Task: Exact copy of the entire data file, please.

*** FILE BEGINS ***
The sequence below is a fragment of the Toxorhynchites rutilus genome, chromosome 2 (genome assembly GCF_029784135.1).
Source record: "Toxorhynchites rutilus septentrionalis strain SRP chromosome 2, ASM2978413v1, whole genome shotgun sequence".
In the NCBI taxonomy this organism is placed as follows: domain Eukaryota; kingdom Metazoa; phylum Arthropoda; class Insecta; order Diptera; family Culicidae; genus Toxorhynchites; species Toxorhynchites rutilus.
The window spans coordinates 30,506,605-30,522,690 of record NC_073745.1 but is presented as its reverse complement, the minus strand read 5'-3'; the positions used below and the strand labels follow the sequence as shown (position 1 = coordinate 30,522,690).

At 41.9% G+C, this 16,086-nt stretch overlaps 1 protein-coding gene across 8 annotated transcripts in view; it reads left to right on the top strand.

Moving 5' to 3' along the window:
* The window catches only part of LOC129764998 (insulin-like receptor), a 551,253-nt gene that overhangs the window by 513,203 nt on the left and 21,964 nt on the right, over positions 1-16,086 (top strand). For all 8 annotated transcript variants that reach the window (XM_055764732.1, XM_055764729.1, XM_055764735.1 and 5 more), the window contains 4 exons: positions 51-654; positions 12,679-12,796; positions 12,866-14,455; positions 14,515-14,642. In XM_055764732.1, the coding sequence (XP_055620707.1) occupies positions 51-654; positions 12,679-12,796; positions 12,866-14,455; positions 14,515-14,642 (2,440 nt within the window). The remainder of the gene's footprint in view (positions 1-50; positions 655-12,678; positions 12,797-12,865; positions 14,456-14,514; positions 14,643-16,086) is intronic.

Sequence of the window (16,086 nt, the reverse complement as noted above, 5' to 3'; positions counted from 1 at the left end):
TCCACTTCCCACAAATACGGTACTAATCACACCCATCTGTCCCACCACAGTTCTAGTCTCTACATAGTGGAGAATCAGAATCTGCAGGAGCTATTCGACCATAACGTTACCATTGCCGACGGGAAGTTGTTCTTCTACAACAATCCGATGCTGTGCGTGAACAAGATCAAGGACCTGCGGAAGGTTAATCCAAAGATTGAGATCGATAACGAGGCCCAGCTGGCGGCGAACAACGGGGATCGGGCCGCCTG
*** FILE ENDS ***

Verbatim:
The sequence below is a fragment of the Toxorhynchites rutilus genome, chromosome 2 (genome assembly GCF_029784135.1).
Source record: "Toxorhynchites rutilus septentrionalis strain SRP chromosome 2, ASM2978413v1, whole genome shotgun sequence".
In the NCBI taxonomy this organism is placed as follows: domain Eukaryota; kingdom Metazoa; phylum Arthropoda; class Insecta; order Diptera; family Culicidae; genus Toxorhynchites; species Toxorhynchites rutilus.
The window spans coordinates 30,506,605-30,522,690 of record NC_073745.1 but is presented as its reverse complement, the minus strand read 5'-3'; the positions used below and the strand labels follow the sequence as shown (position 1 = coordinate 30,522,690).

At 41.9% G+C, this 16,086-nt stretch overlaps 1 protein-coding gene across 8 annotated transcripts in view; it reads left to right on the top strand.

Moving 5' to 3' along the window:
* The window catches only part of LOC129764998 (insulin-like receptor), a 551,253-nt gene that overhangs the window by 513,203 nt on the left and 21,964 nt on the right, over positions 1-16,086 (top strand). For all 8 annotated transcript variants that reach the window (XM_055764732.1, XM_055764729.1, XM_055764735.1 and 5 more), the window contains 4 exons: positions 51-654; positions 12,679-12,796; positions 12,866-14,455; positions 14,515-14,642. In XM_055764732.1, the coding sequence (XP_055620707.1) occupies positions 51-654; positions 12,679-12,796; positions 12,866-14,455; positions 14,515-14,642 (2,440 nt within the window). The remainder of the gene's footprint in view (positions 1-50; positions 655-12,678; positions 12,797-12,865; positions 14,456-14,514; positions 14,643-16,086) is intronic.

Sequence of the window (16,086 nt, the reverse complement as noted above, 5' to 3'; positions counted from 1 at the left end):
TCCACTTCCCACAAATACGGTACTAATCACACCCATCTGTCCCACCACAGTTCTAGTCTCTACATAGTGGAGAATCAGAATCTGCAGGAGCTATTCGACCATAACGTTACCATTGCCGACGGGAAGTTGTTCTTCTACAACAATCCGATGCTGTGCGTGAACAAGATCAAGGACCTGCGGAAGGTTAATCCAAAGATTGAGATCGATAACGAGGCCCAGCTGGCGGCGAACAACGGGGATCGGGCCGCCTG